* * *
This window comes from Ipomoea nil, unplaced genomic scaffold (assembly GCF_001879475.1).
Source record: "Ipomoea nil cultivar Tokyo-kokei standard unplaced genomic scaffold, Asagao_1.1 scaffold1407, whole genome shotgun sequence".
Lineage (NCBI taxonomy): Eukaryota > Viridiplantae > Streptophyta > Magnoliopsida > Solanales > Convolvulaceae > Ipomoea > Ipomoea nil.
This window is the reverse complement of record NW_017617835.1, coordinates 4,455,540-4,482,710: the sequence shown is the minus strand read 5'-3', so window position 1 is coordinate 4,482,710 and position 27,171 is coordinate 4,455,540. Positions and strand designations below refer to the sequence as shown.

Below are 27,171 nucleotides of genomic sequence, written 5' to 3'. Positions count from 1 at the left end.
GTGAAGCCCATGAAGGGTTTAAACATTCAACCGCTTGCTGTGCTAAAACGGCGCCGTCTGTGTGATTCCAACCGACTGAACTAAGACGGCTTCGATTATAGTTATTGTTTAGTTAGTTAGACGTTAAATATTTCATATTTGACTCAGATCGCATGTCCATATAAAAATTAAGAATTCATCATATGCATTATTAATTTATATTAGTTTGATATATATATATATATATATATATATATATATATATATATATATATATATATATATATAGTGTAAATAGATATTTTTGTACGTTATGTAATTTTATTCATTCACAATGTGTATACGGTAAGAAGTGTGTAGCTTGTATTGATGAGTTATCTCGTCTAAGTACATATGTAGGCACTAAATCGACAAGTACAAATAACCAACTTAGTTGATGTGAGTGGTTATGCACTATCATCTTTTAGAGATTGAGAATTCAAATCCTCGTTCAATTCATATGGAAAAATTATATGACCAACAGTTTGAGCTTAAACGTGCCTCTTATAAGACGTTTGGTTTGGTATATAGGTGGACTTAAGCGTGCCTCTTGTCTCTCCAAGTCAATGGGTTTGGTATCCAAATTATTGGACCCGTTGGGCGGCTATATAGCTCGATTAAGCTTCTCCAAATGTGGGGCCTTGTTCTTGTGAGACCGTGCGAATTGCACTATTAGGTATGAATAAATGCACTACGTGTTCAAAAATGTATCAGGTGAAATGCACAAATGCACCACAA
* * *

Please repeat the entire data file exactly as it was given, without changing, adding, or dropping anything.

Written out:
This window comes from Ipomoea nil, unplaced genomic scaffold (assembly GCF_001879475.1).
Source record: "Ipomoea nil cultivar Tokyo-kokei standard unplaced genomic scaffold, Asagao_1.1 scaffold1407, whole genome shotgun sequence".
Lineage (NCBI taxonomy): Eukaryota > Viridiplantae > Streptophyta > Magnoliopsida > Solanales > Convolvulaceae > Ipomoea > Ipomoea nil.
This window is the reverse complement of record NW_017617835.1, coordinates 4,455,540-4,482,710: the sequence shown is the minus strand read 5'-3', so window position 1 is coordinate 4,482,710 and position 27,171 is coordinate 4,455,540. Positions and strand designations below refer to the sequence as shown.

Below are 27,171 nucleotides of genomic sequence, written 5' to 3'. Positions count from 1 at the left end.
GTGAAGCCCATGAAGGGTTTAAACATTCAACCGCTTGCTGTGCTAAAACGGCGCCGTCTGTGTGATTCCAACCGACTGAACTAAGACGGCTTCGATTATAGTTATTGTTTAGTTAGTTAGACGTTAAATATTTCATATTTGACTCAGATCGCATGTCCATATAAAAATTAAGAATTCATCATATGCATTATTAATTTATATTAGTTTGATATATATATATATATATATATATATATATATATATATATATATATATATATATATATAGTGTAAATAGATATTTTTGTACGTTATGTAATTTTATTCATTCACAATGTGTATACGGTAAGAAGTGTGTAGCTTGTATTGATGAGTTATCTCGTCTAAGTACATATGTAGGCACTAAATCGACAAGTACAAATAACCAACTTAGTTGATGTGAGTGGTTATGCACTATCATCTTTTAGAGATTGAGAATTCAAATCCTCGTTCAATTCATATGGAAAAATTATATGACCAACAGTTTGAGCTTAAACGTGCCTCTTATAAGACGTTTGGTTTGGTATATAGGTGGACTTAAGCGTGCCTCTTGTCTCTCCAAGTCAATGGGTTTGGTATCCAAATTATTGGACCCGTTGGGCGGCTATATAGCTCGATTAAGCTTCTCCAAATGTGGGGCCTTGTTCTTGTGAGACCGTGCGAATTGCACTATTAGGTATGAATAAATGCACTACGTGTTCAAAAATGTATCAGGTGAAATGCACAAATGCACCACAA